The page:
Linked by Thom Holwerda on Fri 11th Aug 2006 19:10 UTC, submitted by Dolphin
.NET (dotGNU too) "Four short years ago, Microsoft unveiled its new framework/engine for programming and running applications in a virtual environment, and the world was stunned. Microsoft had introduced a run-time environment that was for the first time a true 'write once, run everywhere' implementation, but that was far from being the end. With .NET 3.0 on the loom, NeoSmart Technologies takes a look at how far .NET has come and just how long it can keep going."
Thread beginning with comment 151648
To view parent comment, click here.
To read all comments associated with this story, please click here.
RE: I don't think so
by ma_d on Sat 12th Aug 2006 02:04 UTC in reply to "I don't think so"
ma_d
Member since:
2005-06-29

Ruby is implementable on .Net... The implementation is currently in progress.

It's probably also implementable on Java's system as well, as many other languages such as Groovy have been implemented there.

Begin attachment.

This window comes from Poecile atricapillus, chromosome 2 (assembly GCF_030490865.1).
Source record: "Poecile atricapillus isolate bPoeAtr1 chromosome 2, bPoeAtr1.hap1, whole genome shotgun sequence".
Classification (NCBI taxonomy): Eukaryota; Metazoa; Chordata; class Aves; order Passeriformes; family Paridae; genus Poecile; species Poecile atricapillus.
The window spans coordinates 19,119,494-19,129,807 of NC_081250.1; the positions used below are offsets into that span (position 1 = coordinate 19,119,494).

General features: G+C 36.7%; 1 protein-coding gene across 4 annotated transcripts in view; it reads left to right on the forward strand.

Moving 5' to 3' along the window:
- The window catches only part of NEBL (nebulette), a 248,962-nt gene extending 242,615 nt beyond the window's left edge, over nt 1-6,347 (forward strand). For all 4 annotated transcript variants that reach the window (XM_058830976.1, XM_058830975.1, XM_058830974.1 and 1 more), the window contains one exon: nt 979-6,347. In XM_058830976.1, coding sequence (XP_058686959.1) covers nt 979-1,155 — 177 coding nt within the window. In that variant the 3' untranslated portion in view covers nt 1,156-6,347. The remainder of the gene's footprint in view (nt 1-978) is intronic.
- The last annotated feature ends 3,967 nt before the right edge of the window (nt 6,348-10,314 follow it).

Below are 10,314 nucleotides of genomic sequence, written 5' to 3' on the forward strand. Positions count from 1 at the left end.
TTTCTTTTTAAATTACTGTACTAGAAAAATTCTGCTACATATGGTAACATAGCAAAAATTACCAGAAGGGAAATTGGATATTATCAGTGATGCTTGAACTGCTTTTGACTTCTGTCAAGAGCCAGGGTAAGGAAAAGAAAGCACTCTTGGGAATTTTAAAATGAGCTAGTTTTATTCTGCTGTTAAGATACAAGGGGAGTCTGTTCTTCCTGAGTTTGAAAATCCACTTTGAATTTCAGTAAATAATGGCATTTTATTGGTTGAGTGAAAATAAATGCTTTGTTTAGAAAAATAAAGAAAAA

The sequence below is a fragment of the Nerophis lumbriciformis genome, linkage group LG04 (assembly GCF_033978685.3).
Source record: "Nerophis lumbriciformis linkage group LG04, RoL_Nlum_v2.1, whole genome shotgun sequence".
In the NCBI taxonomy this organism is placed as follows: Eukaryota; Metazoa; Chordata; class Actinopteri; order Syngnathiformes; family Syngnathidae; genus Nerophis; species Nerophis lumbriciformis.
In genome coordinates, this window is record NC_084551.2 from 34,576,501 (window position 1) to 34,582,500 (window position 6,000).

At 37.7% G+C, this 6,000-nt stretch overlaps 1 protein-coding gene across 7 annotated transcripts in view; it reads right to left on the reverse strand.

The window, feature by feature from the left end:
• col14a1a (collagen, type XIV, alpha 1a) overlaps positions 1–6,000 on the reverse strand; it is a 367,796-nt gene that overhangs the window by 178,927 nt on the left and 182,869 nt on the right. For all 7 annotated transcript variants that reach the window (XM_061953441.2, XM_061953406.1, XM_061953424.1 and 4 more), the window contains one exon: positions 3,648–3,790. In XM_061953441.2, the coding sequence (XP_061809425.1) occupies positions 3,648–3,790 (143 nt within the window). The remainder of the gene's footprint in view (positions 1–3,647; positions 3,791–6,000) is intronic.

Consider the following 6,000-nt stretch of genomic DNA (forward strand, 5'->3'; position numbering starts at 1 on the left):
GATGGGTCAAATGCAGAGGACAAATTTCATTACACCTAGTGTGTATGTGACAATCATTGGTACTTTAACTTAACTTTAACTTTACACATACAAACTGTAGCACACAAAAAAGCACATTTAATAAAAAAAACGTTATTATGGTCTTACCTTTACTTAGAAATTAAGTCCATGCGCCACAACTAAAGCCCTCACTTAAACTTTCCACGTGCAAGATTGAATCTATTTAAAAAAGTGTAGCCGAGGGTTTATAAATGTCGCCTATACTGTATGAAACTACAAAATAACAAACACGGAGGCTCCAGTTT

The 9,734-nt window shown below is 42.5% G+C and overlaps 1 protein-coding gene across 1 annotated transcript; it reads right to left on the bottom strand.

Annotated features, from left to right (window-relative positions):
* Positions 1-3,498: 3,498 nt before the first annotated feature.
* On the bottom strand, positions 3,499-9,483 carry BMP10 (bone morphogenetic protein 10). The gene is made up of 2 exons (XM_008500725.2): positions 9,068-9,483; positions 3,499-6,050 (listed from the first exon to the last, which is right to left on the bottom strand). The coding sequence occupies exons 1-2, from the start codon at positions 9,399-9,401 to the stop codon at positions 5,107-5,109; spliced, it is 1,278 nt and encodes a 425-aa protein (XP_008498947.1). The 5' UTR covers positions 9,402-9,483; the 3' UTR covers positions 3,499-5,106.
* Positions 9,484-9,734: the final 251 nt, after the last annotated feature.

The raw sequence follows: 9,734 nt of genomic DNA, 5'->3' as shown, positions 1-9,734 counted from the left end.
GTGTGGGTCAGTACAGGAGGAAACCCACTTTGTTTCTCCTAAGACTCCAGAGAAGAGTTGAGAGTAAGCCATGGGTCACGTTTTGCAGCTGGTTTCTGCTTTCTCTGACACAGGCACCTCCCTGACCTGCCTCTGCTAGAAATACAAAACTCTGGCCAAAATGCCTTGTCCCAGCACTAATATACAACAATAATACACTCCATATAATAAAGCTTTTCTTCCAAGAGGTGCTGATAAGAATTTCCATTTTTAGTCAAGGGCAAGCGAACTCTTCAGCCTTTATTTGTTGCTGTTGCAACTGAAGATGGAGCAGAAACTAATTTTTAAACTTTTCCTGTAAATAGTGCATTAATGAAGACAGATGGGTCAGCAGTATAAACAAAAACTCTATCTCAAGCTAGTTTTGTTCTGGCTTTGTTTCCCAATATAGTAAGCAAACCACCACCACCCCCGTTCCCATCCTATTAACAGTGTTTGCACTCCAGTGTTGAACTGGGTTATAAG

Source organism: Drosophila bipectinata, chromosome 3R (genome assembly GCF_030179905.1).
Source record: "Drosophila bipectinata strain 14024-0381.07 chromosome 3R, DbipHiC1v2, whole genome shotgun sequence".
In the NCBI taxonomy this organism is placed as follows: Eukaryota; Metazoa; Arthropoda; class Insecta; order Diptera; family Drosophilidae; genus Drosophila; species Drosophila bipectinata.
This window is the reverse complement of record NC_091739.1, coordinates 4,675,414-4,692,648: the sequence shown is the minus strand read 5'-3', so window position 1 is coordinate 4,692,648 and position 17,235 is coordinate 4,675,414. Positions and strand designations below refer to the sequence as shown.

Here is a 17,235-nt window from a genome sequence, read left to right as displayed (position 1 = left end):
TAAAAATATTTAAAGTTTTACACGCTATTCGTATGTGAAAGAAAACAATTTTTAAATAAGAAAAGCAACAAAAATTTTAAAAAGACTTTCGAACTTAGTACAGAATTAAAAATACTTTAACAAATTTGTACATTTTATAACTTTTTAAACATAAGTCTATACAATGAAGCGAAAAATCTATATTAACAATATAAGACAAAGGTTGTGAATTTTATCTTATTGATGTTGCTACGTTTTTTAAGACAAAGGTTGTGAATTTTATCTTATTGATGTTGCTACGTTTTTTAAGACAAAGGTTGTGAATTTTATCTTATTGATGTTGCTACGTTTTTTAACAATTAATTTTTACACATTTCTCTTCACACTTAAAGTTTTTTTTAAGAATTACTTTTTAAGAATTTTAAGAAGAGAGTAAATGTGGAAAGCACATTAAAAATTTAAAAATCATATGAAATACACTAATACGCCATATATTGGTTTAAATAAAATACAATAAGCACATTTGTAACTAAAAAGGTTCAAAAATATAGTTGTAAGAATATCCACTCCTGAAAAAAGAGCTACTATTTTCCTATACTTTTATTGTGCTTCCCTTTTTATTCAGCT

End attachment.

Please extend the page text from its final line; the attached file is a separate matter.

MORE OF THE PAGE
But I agree, .Net is certainly evolutionary from Java with the twist that it's not as picky about bringing new ideas in as Java (as a language) has been (I really mean C# here, but that's the flagship language for .Net).

Reply Parent Score: 1

RE[2]: I don't think so
by tmack on Sat 12th Aug 2006 02:16 in reply to "RE: I don't think so"
tmack Member since:
2006-04-11

Just to clarify, Ruby has already been implemented for the Java platform (for a while even).

Java has support for many, many more languages than .NET does. It's just that Sun has not officially supported the practice until recently.

Up until the recent change of heart, Sun said you could program in any language you want... as long as it's Java. ;)

Edited 2006-08-12 02:17

Reply Parent Score: 1

RE[3]: I don't think so
by zerohalo on Sun 13th Aug 2006 02:25 in reply to "RE[2]: I don't think so"
zerohalo Member since:
2005-07-26

Do you mean to say that it's possible to compile a Ruby program into a binary that can be executed by a Java VM without the need to have a Ruby intepreter present on the client system?

And is that what Ruby.NET implementations are supposed to do? So that you can write a program in Ruby, turn it into an EXE that can then run on a Windows system that has the .NET framework and it will run (so the user doesn't need to install Ruby). And that you access any .NET library from your Ruby code? I'm just trying to make sure I understand the relationship between Ruby and .NET in this case.

Reply Parent Score: 1